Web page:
Cooley On Cars
Top 5: Ways to find a good auto shopBrian Cooley offers tips for researching a reputable auto repair shop.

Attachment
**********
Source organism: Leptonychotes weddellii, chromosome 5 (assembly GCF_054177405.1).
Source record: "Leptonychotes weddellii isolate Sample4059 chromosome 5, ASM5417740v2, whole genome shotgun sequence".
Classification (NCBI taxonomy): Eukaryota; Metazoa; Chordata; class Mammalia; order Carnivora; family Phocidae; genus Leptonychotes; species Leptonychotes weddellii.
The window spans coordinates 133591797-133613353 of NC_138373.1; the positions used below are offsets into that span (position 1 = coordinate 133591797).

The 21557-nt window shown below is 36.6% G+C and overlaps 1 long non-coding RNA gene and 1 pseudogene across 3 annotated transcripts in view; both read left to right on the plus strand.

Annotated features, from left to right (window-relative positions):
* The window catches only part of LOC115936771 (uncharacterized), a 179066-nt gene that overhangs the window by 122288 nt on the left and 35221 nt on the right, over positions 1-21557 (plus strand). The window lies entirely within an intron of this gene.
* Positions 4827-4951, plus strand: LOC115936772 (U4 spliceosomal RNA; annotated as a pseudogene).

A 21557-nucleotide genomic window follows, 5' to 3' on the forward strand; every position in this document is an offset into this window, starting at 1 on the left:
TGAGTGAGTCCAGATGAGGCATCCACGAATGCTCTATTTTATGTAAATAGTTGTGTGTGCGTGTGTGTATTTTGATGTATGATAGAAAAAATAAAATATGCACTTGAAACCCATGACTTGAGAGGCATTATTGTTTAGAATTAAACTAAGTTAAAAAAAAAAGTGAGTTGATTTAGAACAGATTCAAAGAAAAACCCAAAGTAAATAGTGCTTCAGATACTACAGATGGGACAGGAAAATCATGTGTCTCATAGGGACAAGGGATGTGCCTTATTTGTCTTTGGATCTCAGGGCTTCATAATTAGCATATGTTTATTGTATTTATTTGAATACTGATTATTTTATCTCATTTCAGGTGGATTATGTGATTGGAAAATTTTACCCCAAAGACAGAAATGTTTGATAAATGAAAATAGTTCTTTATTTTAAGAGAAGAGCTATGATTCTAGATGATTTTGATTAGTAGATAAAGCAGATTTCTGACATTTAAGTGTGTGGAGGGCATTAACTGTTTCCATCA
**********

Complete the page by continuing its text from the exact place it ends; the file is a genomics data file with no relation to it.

Let's face it, even the most dedicated shade tree mechanic needs an auto repair shop once in a while, and most folks need one a lot more than that. I'm Brian Cooley here with my top five tips for spotting a good repair shop. For about the most expensive, biggest piece of tech you own. Number five. Look for certification. Things like ASE, triple A, better business bureau and your state's bureau of auto repairs complaint records. They do count for something, especially if they're current and not from 1969 under the previous good owner. Now plenty of mediocre shops have these things in dusty frames on the wall but It's a start. Number four. Tidy, if greasy. A dirty shop can be a good shop, but all things being equal, tidy tells you something. This is auto repair, not Grateful Dead trip dancing. A certain rigidity of process, technology, and work space make good things happen. There are great mechanics who are slobs, I just haven't met one yet. Number three: lots of questions- from them, to you. Nothing gives me the willies faster than a service rider or shop owner who takes in my car with barely a curt question or two. You see, details up front lead to the best, least repair in my experience. This is also key to getting it done right the first time, not the second or third infuriating time. Number two. No flushes. When they urge you to do a preventive transmission, cooling system or fuel injector flush that the car maker makes no mention of in the owner material You need to flush the shop. These are signs they are likely in the upsell business, more than the auto repair business. Before I get you to number one, here's what it won't be. Don't sweat getting your part Back. I know that's a classic old school sort of a thing, but it's predicated on a toxic relationship from the get. And you're not going to be able to recognize that that greasy bag of parts even came off your car or not. Shady shops know that. My number one tip is basic, but there's nuance to it. Get a reference. But not from your friends. Those same ones who were fooled by that bag of greasy parts off some other car. Instead, hit the forums that deal with your kind of car. There's probably one out there. And if you find one with enough members, you're probably going to find local ones who've been to every shop in town. If you do have a friend who is car repair savvy, of course, ask them. But just because you know someone who has had their car repaired, doesn't mean they know car repair. Ask the right people. More Top Five lists awaits the car lover. Go to CNETOnCars.com and click on Top 5.